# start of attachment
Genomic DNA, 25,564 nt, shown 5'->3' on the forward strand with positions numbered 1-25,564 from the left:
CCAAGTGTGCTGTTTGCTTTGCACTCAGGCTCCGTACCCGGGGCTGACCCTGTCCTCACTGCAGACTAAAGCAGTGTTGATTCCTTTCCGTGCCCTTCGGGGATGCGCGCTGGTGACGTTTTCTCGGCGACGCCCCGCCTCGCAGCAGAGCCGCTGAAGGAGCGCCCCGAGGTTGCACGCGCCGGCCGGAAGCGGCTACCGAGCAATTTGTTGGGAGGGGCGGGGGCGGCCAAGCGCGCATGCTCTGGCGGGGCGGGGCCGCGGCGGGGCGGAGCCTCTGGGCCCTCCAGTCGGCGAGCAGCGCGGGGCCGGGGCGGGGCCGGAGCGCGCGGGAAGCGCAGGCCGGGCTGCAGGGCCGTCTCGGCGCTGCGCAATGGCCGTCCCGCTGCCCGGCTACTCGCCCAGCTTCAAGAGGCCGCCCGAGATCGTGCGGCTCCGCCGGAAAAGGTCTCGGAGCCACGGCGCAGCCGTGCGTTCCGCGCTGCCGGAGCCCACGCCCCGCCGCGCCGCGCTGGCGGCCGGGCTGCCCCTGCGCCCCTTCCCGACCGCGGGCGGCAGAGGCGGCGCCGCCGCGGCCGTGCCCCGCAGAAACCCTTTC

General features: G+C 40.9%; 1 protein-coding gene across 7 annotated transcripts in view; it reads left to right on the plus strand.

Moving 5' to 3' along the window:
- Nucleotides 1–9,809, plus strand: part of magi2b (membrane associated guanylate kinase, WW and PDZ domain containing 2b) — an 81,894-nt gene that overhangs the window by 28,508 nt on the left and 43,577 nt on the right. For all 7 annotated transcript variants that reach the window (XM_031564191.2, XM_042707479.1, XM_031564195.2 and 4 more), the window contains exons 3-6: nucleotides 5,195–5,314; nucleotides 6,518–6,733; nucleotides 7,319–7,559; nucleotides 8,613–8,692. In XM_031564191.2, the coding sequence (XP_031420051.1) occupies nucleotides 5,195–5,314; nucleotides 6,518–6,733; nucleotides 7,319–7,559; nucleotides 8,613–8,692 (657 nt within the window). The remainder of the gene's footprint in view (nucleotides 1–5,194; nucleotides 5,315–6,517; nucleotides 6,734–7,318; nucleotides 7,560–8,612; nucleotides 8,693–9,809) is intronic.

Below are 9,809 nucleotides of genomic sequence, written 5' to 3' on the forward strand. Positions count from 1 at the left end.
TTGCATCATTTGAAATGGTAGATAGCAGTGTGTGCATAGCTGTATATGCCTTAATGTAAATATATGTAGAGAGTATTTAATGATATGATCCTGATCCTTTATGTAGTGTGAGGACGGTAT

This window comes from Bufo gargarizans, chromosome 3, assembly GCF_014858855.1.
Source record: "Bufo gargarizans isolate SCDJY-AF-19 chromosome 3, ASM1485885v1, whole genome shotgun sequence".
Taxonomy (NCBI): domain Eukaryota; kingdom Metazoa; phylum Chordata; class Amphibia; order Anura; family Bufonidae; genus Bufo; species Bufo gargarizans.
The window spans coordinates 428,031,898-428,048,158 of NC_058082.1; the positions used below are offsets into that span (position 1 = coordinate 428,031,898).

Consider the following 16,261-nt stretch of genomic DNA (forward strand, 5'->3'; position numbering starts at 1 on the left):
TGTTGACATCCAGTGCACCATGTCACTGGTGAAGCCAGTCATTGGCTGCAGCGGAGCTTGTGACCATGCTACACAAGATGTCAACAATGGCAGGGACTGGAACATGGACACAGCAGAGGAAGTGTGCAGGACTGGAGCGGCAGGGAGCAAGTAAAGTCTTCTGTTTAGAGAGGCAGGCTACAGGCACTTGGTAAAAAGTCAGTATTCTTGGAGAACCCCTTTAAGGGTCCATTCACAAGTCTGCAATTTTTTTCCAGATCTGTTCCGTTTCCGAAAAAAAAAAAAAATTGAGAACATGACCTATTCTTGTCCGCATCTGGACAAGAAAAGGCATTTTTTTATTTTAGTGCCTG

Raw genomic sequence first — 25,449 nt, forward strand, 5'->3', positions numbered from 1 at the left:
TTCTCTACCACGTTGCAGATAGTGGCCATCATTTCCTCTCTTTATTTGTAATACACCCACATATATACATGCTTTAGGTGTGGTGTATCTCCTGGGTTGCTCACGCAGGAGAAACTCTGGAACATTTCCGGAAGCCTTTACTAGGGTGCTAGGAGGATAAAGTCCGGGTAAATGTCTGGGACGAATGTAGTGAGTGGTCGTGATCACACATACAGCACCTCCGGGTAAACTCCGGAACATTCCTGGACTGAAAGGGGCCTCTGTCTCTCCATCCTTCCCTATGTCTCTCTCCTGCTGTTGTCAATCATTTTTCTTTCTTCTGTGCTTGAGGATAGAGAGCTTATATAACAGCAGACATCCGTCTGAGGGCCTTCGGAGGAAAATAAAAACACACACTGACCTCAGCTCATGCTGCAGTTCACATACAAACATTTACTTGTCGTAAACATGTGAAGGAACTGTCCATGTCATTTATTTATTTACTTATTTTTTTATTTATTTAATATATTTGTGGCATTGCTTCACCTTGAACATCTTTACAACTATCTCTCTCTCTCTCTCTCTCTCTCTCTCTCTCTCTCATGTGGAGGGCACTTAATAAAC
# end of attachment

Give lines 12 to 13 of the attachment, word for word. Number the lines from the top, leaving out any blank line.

Consider the following 16,261-nt stretch of genomic DNA (forward strand, 5'->3'; position numbering starts at 1 on the left):
TGTTGACATCCAGTGCACCATGTCACTGGTGAAGCCAGTCATTGGCTGCAGCGGAGCTTGTGACCATGCTACACAAGATGTCAACAATGGCAGGGACTGGAACATGGACACAGCAGAGGAAGTGTGCAGGACTGGAGCGGCAGGGAGCAAGTAAAGTCTTCTGTTTAGAGAGGCAGGCTACAGGCACTTGGTAAAAAGTCAGTATTCTTGGAGAACCCCTTTAAGGGTCCATTCACAAGTCTGCAATTTTTTTCCAGATCTGTTCCGTTTCCGAAAAAAAAAAAAAATTGAGAACATGACCTATTCTTGTCCGCATCTGGACAAGAAAAGGCATTTTTTTATTTTAGTGCCTG